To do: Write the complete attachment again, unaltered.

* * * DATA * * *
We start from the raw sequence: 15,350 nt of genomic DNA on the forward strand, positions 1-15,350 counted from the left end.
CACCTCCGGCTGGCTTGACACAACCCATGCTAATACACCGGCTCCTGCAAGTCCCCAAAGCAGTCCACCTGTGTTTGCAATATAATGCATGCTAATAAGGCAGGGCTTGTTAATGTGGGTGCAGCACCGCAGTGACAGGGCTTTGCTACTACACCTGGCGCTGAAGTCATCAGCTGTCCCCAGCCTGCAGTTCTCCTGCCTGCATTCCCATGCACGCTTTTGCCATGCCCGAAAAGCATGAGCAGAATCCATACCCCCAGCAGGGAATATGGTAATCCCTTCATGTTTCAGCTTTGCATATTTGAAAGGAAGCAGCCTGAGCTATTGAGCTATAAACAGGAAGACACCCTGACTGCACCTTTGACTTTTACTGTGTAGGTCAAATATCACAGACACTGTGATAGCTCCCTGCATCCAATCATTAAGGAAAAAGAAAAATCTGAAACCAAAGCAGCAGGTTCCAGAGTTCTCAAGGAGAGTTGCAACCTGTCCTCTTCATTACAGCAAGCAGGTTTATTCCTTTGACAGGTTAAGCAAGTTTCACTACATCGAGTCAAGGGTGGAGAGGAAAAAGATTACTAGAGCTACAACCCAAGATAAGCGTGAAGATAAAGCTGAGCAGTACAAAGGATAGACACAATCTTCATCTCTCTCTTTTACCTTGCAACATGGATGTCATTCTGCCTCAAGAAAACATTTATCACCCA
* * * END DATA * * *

We start from the raw sequence: 15,350 nt of genomic DNA on the forward strand, positions 1-15,350 counted from the left end.
CACCTCCGGCTGGCTTGACACAACCCATGCTAATACACCGGCTCCTGCAAGTCCCCAAAGCAGTCCACCTGTGTTTGCAATATAATGCATGCTAATAAGGCAGGGCTTGTTAATGTGGGTGCAGCACCGCAGTGACAGGGCTTTGCTACTACACCTGGCGCTGAAGTCATCAGCTGTCCCCAGCCTGCAGTTCTCCTGCCTGCATTCCCATGCACGCTTTTGCCATGCCCGAAAAGCATGAGCAGAATCCATACCCCCAGCAGGGAATATGGTAATCCCTTCATGTTTCAGCTTTGCATATTTGAAAGGAAGCAGCCTGAGCTATTGAGCTATAAACAGGAAGACACCCTGACTGCACCTTTGACTTTTACTGTGTAGGTCAAATATCACAGACACTGTGATAGCTCCCTGCATCCAATCATTAAGGAAAAAGAAAAATCTGAAACCAAAGCAGCAGGTTCCAGAGTTCTCAAGGAGAGTTGCAACCTGTCCTCTTCATTACAGCAAGCAGGTTTATTCCTTTGACAGGTTAAGCAAGTTTCACTACATCGAGTCAAGGGTGGAGAGGAAAAAGATTACTAGAGCTACAACCCAAGATAAGCGTGAAGATAAAGCTGAGCAGTACAAAGGATAGACACAATCTTCATCTCTCTCTTTTACCTTGCAACATGGATGTCATTCTGCCTCAAGAAAACATTTATCACCCA